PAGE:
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The Rangers Finally Found A Scoring Line

For the first half of this series, it was all about the Lightning’s “Triplets” line. Last night, as Ben Bishop was chased and Henrik Lundqvist withstood a barrage long enough to ensure this series would go seven, it was the Rangers’ turn to ice a line that was categorically dominant.

Derick Brassard (three goals, two assists), Rick Nash, and J.T. Miller (one goal and three assists apiece) were on the ice for six of the Rangers’ goals in their 7-3 win in Tampa. It’s the first time a Ranger has ever scored five points in an elimination game, and the first playoff game where three different Rangers racked up four or more points.

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It was the third, Miller’s goal, that was the wildest on a wild night that was much tenser than the silly final scoreline would indicate.

It’s Miller who’s been the unlikely catalyst. Still just 22 years old, he was sent down to the AHL seven times in the past two years, and served most of last season’s Cup finals run as a healthy scratch. He spent a good part of this season centering the fourth line, not because he belonged there, but because it’s the last stop before Hartford.

But since Mats Zuccarello went down with a suspected concussion against Pittsburgh, the Rangers have struggled to replace his scoring, and his linemates Nash and Brassard clearly missed him. Late in Game 3, Alain Vigneault gave Miller the role and moved him to right wing.

“His attitude for the past two weeks, he’s been working really hard,” Brassard said. “I can remember the day when I was saying [J.T.] is really close to making a difference here and being on the board.”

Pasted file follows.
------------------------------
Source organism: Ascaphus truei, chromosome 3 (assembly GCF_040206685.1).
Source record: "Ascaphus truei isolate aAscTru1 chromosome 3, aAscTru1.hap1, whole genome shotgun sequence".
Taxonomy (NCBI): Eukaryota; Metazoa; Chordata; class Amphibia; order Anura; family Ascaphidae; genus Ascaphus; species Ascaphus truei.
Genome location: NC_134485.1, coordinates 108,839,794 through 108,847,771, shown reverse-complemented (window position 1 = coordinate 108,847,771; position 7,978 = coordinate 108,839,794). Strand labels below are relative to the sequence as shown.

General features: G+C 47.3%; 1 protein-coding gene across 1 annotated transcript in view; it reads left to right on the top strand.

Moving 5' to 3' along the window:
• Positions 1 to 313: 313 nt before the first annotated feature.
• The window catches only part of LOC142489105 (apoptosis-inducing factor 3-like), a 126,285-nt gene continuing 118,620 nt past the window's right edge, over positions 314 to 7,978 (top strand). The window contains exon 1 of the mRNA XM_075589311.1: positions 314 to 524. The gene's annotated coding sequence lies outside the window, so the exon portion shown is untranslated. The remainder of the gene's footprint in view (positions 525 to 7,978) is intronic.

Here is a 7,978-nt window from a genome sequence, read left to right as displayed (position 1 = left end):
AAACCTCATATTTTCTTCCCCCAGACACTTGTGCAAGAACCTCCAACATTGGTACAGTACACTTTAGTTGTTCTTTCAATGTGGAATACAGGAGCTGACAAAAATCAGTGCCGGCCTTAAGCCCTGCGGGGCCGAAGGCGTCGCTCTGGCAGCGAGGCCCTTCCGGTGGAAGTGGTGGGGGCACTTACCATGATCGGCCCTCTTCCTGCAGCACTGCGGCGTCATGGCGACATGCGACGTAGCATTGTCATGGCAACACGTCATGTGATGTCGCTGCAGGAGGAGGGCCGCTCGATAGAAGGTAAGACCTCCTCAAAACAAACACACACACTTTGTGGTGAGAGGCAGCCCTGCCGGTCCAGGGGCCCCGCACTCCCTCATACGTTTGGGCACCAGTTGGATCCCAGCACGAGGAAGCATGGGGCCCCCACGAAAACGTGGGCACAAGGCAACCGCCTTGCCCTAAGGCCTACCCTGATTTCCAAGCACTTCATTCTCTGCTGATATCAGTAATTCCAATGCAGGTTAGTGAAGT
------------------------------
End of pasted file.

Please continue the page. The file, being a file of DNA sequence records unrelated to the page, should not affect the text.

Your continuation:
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Brassard said Miller “energized our line,” and it showed last night. Good thing, too, for the Rangers: their Stepan-Kreider-Fast line recorded just two shots on goal, and the Hayes-Hagelin-St. Louis line didn’t put a single puck on net. (Brassard, Nash, and Miller accounted for 19 SOG.)

So the Rangers roster, on the whole, is still having problems getting shots—but Bishop is having problems stopping those shots. In this series, the Lightning goalie has just an .889 save percentage. Meanwhile, Lundqvist should be fine; his elimination-game credentials are impeccable. There’s your Game 7 storyline, should you seek one: can the Rangers win just enough of the possession battle to let their superior goaltending be the difference? Or is the Lightning’s offense actually formidable enough to overcome its defensive handicap? Six games haven’t been enough to decide it.

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